We’re building a new UNICEF.org.
As we swap out old for new, pages will be in transition. Thanks for your patience – please keep coming back to see the improvements.

Romania

In Romania, a teacher’s care helps shape her students’ future

UNICEF Image
© UNICEF Romania/2017/Dinulescu
Mrs. Alina Mănăilă looks on as the students in her classroom greet UNICEF Romania National Ambassador Smiley. Mrs Mănăilă is dedicated to giving each of her students the support he or she needs to excel in school.
 

By Floriana Scânteie

At the Orbic school in the Romanian town of Buhuși, many of the students come from disadvantaged homes where they don't receive educational support. One teacher is helping give these children the care and attention they need to succeed in school and in life.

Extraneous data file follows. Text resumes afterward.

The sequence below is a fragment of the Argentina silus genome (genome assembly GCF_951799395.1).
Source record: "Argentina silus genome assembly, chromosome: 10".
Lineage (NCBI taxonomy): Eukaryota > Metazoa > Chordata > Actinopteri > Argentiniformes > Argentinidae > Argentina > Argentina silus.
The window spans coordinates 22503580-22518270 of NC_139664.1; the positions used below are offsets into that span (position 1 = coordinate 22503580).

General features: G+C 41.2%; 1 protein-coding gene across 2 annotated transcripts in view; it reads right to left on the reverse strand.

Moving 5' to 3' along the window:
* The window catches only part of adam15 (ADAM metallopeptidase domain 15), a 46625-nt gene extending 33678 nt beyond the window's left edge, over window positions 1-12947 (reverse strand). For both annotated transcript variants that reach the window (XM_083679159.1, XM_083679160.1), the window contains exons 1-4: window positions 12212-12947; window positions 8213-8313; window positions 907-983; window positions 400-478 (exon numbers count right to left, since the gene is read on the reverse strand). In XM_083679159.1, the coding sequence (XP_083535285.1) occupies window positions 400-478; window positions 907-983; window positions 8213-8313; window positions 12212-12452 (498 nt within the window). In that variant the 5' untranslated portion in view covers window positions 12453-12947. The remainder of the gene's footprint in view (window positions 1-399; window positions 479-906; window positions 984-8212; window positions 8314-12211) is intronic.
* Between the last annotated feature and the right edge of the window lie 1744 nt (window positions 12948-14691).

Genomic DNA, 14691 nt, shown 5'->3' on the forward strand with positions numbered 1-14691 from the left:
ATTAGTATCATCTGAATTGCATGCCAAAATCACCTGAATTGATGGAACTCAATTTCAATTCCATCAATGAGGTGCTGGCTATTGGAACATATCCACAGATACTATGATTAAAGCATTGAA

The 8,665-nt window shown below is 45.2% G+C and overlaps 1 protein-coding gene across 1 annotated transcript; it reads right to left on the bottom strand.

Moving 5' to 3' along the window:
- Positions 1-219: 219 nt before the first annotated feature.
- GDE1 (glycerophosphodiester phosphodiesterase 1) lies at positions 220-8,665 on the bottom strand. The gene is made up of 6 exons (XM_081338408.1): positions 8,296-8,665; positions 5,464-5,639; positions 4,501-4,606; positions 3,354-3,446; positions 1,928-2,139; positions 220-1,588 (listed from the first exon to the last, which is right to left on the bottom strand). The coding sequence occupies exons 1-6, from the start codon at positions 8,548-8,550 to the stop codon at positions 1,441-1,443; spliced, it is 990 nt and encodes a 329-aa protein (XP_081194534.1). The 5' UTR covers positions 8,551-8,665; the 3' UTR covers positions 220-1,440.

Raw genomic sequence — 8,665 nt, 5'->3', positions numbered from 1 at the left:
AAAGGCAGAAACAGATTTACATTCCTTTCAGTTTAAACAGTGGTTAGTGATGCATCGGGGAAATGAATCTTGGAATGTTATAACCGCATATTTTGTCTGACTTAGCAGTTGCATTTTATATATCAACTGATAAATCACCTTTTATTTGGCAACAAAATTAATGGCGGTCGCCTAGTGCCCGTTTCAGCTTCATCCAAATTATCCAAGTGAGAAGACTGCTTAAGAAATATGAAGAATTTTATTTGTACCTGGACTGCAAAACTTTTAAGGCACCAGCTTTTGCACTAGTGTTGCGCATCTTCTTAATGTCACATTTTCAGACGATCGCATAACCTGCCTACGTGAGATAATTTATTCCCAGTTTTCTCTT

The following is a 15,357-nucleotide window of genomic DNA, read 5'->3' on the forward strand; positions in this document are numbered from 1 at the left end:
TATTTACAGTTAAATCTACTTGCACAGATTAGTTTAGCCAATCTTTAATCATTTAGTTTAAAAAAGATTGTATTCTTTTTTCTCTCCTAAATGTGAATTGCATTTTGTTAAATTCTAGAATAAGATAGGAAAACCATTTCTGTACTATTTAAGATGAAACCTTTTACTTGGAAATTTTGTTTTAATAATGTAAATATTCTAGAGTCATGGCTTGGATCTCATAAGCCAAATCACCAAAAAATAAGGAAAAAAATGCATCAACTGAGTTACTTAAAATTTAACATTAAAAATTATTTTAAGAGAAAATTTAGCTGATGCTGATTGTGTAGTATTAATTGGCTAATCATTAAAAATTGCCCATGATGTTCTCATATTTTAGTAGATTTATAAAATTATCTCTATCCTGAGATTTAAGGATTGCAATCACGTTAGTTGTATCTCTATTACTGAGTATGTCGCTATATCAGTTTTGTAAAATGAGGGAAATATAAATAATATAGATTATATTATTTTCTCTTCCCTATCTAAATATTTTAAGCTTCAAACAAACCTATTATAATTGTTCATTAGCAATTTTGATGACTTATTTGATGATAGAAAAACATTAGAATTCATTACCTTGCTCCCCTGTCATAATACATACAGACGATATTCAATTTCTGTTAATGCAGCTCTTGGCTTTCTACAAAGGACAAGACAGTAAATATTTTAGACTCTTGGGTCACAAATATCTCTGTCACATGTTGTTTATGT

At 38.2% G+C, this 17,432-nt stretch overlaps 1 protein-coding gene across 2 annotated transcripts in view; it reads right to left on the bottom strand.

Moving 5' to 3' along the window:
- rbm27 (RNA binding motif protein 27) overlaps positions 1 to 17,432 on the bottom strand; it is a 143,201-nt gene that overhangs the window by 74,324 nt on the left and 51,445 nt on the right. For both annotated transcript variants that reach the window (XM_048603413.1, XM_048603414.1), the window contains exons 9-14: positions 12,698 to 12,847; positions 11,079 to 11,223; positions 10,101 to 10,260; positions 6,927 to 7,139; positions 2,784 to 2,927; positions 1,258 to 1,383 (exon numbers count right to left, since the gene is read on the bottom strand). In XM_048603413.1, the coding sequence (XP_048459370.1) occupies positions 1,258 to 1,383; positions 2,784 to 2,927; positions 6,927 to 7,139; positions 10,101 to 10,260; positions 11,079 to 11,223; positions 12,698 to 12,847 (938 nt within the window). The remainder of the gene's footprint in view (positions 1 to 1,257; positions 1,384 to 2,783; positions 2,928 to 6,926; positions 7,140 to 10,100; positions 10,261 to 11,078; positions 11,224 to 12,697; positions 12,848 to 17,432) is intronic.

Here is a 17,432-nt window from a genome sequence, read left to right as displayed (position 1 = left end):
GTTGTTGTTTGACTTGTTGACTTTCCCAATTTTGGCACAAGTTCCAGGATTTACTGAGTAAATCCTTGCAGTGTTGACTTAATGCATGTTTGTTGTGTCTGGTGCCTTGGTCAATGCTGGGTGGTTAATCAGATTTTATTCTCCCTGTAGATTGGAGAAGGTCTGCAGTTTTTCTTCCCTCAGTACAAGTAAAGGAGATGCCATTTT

BUHUȘI, Romania, 26 April 2017 – "What do you want to be when you grow up?"

"Miss!" say the children in unison, looking at their teacher who is also a mentor and sometimes even a parental figure for the 14 students in the preparatory class of Orbic school, in the town of Buhuși, Romania. Hearing these words, the woman’s face lights up, revealing both pride and kindness.

"As long as I am at school, I am their mother, especially because many children can’t enjoy their parents’ presence at home, as they are at work, abroad. Children know that whenever they feel like it, we can hug," says Alina Mănăilă, their teacher. Mrs. Mănăilă left her hometown of Bacău five years ago to be with her husband in Buhuși, and has since built a life teaching pupils and day by day, helping to shape their future.